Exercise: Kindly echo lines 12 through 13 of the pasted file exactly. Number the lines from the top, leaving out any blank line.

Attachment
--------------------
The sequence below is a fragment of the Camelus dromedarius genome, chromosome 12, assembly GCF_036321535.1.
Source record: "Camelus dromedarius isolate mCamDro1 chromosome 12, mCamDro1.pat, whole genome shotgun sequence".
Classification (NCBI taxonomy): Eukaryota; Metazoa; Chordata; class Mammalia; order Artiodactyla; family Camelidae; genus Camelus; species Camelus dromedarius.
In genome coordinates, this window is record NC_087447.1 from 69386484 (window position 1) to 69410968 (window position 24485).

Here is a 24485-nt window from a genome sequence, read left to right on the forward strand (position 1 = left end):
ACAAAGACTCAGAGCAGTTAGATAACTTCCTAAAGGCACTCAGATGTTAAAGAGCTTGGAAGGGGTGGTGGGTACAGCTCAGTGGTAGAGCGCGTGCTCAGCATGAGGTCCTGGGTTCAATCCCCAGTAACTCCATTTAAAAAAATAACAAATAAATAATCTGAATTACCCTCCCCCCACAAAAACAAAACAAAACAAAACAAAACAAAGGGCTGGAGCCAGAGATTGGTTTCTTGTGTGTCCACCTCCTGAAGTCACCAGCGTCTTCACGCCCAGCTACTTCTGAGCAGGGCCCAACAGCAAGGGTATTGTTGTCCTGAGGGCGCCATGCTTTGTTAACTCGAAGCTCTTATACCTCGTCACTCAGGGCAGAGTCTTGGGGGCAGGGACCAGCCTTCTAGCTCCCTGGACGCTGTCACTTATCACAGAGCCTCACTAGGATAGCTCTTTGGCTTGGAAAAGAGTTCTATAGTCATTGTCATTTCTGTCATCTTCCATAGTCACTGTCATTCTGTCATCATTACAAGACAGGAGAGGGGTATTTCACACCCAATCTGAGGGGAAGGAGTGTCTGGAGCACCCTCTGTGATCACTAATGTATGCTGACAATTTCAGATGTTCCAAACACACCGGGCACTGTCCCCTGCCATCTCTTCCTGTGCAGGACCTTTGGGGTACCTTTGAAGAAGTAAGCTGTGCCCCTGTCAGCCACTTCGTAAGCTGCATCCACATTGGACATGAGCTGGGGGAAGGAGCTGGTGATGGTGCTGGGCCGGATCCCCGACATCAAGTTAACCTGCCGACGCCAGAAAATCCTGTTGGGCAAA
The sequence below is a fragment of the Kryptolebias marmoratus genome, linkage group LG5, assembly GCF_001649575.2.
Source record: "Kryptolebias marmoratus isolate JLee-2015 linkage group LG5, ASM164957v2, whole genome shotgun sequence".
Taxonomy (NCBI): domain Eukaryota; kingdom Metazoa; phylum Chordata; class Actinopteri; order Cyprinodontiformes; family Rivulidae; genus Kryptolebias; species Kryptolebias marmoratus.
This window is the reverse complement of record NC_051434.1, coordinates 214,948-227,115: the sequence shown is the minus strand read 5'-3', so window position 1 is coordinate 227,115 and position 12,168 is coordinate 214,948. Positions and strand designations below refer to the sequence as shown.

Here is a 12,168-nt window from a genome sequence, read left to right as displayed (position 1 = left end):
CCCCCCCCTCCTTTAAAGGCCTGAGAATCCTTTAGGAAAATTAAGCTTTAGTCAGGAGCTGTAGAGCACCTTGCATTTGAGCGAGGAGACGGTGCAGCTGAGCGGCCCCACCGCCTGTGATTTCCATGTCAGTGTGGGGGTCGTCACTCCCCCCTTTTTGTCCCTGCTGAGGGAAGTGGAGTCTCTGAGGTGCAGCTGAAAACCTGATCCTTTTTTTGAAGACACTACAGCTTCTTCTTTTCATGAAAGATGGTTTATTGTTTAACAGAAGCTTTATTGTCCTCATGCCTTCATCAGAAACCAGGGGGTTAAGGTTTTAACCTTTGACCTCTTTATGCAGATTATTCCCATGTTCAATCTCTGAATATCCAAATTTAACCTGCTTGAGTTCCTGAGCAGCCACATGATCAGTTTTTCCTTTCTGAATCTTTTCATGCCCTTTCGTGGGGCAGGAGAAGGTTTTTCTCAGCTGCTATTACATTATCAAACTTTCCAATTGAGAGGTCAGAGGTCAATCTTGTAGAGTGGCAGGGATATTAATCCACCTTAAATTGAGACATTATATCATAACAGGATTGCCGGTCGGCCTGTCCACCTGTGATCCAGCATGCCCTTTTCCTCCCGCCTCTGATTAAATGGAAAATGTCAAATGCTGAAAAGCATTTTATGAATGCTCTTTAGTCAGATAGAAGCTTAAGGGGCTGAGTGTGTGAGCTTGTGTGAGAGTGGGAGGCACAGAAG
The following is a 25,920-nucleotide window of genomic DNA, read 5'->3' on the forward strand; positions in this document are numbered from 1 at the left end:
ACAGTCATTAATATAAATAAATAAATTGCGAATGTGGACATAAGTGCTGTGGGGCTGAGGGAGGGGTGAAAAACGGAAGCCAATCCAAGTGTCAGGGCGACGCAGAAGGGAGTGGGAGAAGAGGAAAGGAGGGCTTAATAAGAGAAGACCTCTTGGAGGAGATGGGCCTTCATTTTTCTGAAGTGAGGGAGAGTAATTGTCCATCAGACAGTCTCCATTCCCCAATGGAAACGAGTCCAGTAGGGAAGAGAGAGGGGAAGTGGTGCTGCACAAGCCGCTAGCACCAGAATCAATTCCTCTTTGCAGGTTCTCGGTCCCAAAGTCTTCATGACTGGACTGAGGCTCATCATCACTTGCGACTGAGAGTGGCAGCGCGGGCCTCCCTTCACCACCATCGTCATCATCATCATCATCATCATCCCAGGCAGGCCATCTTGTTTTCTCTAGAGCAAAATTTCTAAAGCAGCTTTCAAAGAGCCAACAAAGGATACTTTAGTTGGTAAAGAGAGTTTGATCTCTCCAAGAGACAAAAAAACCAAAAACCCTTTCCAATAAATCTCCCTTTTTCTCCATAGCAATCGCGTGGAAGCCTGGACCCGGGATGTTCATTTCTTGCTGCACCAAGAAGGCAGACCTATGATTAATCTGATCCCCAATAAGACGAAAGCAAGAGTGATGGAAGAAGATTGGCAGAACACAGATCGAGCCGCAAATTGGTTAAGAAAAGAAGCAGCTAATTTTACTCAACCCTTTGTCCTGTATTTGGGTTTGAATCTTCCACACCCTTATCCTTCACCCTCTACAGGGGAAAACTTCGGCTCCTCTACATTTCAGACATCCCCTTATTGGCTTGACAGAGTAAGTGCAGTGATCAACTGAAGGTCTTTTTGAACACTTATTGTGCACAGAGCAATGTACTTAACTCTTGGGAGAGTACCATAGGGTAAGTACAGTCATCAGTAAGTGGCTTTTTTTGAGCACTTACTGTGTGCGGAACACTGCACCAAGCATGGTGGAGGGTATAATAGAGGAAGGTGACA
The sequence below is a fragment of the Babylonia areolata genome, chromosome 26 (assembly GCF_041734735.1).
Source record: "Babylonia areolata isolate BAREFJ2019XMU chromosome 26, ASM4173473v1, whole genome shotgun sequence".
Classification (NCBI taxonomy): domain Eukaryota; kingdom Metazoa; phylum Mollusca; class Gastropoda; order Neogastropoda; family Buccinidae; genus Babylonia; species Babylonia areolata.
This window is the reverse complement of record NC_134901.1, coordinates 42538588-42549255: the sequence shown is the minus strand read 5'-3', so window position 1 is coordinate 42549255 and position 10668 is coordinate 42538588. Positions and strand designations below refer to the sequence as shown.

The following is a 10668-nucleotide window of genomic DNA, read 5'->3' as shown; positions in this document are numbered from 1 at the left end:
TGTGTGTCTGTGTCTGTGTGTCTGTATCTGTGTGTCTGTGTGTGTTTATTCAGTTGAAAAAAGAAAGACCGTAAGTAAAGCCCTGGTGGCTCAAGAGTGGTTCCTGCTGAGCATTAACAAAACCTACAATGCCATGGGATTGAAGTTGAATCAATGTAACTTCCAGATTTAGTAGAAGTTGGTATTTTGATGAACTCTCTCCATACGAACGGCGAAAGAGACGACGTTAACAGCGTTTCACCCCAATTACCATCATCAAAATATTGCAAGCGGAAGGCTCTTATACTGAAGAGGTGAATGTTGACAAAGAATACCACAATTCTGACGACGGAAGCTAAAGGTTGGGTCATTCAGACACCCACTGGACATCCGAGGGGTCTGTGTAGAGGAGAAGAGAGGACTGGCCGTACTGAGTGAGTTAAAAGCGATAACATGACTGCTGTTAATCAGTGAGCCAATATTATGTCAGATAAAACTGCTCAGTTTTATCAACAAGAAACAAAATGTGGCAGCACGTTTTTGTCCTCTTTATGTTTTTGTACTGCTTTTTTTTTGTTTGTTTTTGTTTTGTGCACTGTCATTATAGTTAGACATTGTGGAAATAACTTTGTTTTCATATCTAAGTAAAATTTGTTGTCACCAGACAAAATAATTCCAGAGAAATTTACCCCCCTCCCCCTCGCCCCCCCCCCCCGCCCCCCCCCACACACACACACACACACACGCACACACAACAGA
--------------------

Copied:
CCCCCCCCTCCTTTAAAGGCCTGAGAATCCTTTAGGAAAATTAAGCTTTAGTCAGGAGCTGTAGAGCACCTTGCATTTGAGCGAGGAGACGGTGCAGCTGAGCGGCCCCACCGCCTGTGATTTCCATGTCAGTGTGGGGGTCGTCACTCCCCCCTTTTTGTCCCTGCTGAGGGAAGTGGAGTCTCTGAGGTGCAGCTGAAAACCTGATCCTTTTTTTGAAGACACTACAGCTTCTTCTTTTCATGAAAGATGGTTTATTGTTTAACAGAAGCTTTATTGTCCTCATGCCTTCATCAGAAACCAGGGGGTTAAGGTTTTAACCTTTGACCTCTTTATGCAGATTATTCCCATGTTCAATCTCTGAATATCCAAATTTAACCTGCTTGAGTTCCTGAGCAGCCACATGATCAGTTTTTCCTTTCTGAATCTTTTCATGCCCTTTCGTGGGGCAGGAGAAGGTTTTTCTCAGCTGCTATTACATTATCAAACTTTCCAATTGAGAGGTCAGAGGTCAATCTTGTAGAGTGGCAGGGATATTAATCCACCTTAAATTGAGACATTATATCATAACAGGATTGCCGGTCGGCCTGTCCACCTGTGATCCAGCATGCCCTTTTCCTCCCGCCTCTGATTAAATGGAAAATGTCAAATGCTGAAAAGCATTTTATGAATGCTCTTTAGTCAGATAGAAGCTTAAGGGGCTGAGTGTGTGAGCTTGTGTGAGAGTGGGAGGCACAGAAG
The following is a 25,920-nucleotide window of genomic DNA, read 5'->3' on the forward strand; positions in this document are numbered from 1 at the left end: